Onion weed and Bindii

Around this time of year, a lot of gardeners seek answers from gardening gurus, books and the internet to their onion weed or bindii problem.
Treating onion weed and oxalis with glyphosate will only kill the parent bulb – not the tiny bulbs that are loosely attached to the base of the main bulb. Onion weed also tends to be resistant to normal strength herbicides and gardeners have said that they have to use undiluted glyphosate. In garden beds, this can create other problems. Glyphosate is not broken down on contact with soil. It binds to certain soil compounds. When soil conditions change, it can become unbound and affect later crops. Soil-borne plant diseases are also more common where herbicides are used.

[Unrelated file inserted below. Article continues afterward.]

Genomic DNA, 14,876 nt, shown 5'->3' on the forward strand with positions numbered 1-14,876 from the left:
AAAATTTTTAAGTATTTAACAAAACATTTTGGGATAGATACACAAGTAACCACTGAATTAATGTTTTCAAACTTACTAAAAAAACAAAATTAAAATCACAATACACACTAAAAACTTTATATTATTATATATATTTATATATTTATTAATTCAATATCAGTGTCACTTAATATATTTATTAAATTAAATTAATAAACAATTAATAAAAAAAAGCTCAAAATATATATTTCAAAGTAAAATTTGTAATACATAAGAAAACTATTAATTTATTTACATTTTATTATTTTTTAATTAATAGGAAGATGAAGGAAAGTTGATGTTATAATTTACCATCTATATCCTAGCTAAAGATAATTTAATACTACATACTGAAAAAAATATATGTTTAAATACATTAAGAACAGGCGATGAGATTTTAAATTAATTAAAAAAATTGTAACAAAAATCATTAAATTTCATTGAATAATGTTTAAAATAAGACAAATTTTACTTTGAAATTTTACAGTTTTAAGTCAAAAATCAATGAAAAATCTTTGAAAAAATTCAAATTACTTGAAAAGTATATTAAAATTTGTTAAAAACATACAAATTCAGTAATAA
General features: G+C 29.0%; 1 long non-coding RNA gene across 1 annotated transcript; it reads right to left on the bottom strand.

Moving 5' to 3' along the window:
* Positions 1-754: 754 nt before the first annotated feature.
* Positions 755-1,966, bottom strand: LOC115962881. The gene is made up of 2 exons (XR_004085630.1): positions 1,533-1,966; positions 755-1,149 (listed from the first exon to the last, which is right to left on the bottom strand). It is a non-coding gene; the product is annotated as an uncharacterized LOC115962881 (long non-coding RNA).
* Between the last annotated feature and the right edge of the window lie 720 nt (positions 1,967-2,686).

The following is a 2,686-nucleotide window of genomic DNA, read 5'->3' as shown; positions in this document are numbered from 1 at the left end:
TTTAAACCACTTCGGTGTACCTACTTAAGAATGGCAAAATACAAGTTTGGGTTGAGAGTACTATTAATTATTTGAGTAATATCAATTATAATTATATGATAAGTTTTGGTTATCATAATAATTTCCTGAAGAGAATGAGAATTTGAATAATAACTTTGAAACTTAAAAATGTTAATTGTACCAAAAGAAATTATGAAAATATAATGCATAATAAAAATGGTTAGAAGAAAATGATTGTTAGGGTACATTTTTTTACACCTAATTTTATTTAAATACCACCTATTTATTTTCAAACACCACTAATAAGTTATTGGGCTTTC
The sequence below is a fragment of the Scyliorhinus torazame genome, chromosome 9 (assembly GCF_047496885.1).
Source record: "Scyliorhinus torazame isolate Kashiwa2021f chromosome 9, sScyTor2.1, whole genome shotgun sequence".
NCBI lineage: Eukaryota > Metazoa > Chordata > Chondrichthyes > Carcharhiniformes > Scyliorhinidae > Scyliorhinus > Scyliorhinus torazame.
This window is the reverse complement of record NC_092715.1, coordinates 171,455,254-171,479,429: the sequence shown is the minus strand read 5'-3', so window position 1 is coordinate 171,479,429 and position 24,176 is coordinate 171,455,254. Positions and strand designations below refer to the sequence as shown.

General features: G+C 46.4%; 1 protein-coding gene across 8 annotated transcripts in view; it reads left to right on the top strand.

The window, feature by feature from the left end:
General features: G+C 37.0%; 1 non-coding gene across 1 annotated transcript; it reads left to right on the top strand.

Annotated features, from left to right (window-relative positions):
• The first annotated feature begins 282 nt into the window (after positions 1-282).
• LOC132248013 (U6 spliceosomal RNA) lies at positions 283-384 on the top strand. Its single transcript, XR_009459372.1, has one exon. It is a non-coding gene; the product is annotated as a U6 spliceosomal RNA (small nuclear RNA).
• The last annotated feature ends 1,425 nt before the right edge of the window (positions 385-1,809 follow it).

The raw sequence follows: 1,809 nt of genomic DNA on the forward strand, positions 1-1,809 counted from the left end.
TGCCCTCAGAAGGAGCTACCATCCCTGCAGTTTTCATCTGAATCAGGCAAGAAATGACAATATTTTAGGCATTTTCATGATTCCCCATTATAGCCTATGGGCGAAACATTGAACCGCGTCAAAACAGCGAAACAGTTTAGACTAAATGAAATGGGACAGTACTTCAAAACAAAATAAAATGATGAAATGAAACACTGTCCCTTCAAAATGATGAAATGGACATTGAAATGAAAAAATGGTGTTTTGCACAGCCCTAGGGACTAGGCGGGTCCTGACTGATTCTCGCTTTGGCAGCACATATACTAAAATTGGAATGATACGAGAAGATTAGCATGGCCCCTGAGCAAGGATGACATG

Get Rid of Onion Weed
For an effective way to rid your garden of onion weed, see Onion weed treatment
Get rid of Bindii
Bindii or Jo-jo needs to be treated in early winter before the vicious spiky seed heads form. It is far more difficult to eradicate this weed later in the season, see Bindii or Jo-jo

One thought on “Onion weed and Bindii

  1. ? I believe garlic growing around roses is meant to be beneficial against diseases ? -would onion weed perhaps be too?
    Sorry Joanne, onion weed (Nothoscordum inodorum) and onion grass (Romulea rosea) are so-called only because their bulbs and and leaves resemble onions, and not because they belong to the Allium family of plants. Onion weed is a sign that your soil is poorly nourished and roses need fertile soil for strong immune systems that can resist diseases. Regular watering, feeding, and an annual mulching will be far more effective in keeping your roses healthy. – Lyn

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